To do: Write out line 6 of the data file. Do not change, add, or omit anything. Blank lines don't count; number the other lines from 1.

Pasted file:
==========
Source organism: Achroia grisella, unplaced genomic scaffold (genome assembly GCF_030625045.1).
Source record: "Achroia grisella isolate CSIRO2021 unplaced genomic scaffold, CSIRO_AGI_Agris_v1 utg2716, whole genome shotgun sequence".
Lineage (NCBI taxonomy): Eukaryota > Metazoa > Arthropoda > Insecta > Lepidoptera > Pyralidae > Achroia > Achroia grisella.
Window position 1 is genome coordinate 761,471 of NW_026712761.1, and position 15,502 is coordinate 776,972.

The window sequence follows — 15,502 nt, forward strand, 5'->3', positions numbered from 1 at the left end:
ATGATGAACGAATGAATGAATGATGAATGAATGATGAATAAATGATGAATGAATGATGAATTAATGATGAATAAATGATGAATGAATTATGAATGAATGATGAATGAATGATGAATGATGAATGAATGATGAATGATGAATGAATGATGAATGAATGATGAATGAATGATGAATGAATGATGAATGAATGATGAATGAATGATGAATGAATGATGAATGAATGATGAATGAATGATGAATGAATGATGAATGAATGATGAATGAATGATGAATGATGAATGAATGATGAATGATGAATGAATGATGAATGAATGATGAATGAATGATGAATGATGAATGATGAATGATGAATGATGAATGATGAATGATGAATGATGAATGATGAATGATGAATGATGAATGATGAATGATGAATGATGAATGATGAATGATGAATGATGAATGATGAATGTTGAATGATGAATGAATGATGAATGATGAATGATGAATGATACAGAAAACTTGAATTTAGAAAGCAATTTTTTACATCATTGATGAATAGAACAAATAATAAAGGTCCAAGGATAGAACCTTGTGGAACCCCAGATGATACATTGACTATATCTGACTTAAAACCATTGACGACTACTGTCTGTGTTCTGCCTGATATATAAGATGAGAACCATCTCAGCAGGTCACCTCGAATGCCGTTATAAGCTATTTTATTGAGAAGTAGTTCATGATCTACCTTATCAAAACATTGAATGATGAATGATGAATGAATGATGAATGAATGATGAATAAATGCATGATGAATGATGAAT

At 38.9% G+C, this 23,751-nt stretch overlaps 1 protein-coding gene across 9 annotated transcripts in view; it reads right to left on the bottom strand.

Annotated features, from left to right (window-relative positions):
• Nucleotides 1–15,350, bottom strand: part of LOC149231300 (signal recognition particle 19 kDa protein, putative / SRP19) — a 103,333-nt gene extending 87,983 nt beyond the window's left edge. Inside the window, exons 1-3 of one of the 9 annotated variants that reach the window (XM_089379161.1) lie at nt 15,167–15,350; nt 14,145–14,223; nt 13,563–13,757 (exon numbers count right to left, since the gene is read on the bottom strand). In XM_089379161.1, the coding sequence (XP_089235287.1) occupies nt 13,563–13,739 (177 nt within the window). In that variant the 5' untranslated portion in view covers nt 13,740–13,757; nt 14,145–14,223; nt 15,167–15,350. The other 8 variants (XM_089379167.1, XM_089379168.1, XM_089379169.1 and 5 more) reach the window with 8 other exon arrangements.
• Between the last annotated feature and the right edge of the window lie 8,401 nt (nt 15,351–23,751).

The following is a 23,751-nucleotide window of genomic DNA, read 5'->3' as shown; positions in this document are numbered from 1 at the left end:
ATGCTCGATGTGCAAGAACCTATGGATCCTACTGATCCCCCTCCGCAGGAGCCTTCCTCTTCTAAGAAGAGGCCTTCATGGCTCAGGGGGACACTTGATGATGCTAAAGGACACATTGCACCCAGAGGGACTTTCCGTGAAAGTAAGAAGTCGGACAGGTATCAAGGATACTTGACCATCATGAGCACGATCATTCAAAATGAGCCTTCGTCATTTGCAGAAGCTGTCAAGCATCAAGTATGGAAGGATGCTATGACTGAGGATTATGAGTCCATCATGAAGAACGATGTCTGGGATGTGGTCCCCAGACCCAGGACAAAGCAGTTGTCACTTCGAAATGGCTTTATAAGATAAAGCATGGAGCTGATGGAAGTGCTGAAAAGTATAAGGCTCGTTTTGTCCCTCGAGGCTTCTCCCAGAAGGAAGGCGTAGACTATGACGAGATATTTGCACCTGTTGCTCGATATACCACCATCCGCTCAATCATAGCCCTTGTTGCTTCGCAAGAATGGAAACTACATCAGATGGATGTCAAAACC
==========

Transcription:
ATGATGAACGAATGAATGAATGATGAATGAATGATGAATAAATGATGAATGAATGATGAATTAATGATGAATAAATGATGAATGAATTATGAATGAATGATGAATGAATGATGAATGATGAATGAATGATGAATGATGAATGAATGATGAATGAATGATGAATGAATGATGAATGAATGATGAATGAATGATGAATGAATGATGAATGAATGATGAATGAATGATGAATGAATGATGAATGAATGATGAATGAATGATGAATGAATGATGAATGATGAATGAATGATGAATGATGAATGAATGATGAATGAATGATGAATGAATGATGAATGATGAATGATGAATGATGAATGATGAATGATGAATGATGAATGATGAATGATGAATGATGAATGATGAATGATGAATGATGAATGATGAATGATGAATGATGAATGATGAATGATGAATGTTGAATGATGAATGAATGATGAATGATGAATGATGAATGATACAGAAAACTTGAATTTAGAAAGCAATTTTTTACATCATTGATGAATAGAACAAATAATAAAGGTCCAAGGATAGAACCTTGTGGAACCCCAGATGATACATTGACTATATCTGACTTAAAACCATTGACGACTACTGTCTGTGTTCTGCCTGATATATAAGATGAGAACCATCTCAGCAGGTCACCTCGAATGCCGTTATAAGCTATTTTATTGAGAAGTAGTTCATGATCTACCTTATCAAAACATTGAATGATGAATGATGAATGAATGATGAATGAATGATGAATAAATGCATGATGAATGATGAAT